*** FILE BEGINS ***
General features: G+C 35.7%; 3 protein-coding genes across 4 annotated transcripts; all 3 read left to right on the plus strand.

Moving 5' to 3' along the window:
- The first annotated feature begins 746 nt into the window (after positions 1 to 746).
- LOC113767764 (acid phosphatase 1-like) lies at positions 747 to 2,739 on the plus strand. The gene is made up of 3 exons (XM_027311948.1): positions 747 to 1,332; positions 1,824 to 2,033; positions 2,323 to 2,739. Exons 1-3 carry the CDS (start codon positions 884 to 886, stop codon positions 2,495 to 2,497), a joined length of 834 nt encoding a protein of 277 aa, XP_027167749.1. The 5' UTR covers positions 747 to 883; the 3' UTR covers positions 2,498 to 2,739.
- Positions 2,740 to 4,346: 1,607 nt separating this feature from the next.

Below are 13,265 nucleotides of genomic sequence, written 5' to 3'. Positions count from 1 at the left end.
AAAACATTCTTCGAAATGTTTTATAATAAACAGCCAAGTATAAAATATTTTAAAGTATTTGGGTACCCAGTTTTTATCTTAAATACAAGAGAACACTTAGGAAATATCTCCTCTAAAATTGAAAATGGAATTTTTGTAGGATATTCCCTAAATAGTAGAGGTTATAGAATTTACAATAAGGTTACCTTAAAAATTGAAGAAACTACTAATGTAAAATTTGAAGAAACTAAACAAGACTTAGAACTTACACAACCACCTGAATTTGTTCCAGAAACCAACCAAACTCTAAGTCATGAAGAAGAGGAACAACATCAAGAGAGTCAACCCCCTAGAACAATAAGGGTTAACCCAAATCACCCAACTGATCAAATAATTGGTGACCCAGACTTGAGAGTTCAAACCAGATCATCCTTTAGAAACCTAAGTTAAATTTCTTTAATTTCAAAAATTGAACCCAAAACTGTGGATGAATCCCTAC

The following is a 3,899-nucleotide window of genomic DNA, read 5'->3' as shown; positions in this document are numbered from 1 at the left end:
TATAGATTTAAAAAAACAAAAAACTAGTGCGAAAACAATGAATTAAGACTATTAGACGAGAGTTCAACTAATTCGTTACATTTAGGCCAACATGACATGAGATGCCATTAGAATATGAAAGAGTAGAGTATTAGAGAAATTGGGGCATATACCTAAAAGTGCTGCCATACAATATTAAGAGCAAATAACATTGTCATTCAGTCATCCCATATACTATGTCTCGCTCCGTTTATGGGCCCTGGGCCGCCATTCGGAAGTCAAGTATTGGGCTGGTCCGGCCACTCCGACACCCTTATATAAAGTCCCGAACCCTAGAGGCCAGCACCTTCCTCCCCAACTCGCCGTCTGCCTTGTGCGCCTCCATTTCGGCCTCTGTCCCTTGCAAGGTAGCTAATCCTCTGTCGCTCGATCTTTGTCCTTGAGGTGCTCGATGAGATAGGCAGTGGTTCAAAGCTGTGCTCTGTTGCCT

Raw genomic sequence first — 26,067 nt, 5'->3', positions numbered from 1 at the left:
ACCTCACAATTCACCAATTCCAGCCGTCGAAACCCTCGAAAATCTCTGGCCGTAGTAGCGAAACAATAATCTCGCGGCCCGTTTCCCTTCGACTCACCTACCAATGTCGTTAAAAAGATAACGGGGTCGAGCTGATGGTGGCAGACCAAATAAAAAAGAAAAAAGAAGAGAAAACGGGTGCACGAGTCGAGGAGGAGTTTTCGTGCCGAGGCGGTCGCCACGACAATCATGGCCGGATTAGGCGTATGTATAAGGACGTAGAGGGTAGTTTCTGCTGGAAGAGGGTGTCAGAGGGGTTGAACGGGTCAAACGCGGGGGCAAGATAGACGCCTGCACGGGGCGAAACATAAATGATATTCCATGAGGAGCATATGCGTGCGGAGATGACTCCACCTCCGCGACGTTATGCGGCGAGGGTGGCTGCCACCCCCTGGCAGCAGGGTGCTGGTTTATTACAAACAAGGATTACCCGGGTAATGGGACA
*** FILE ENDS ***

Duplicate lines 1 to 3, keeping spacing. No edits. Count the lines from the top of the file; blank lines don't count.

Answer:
General features: G+C 35.7%; 3 protein-coding genes across 4 annotated transcripts; all 3 read left to right on the plus strand.

Moving 5' to 3' along the window:
- The first annotated feature begins 746 nt into the window (after positions 1 to 746).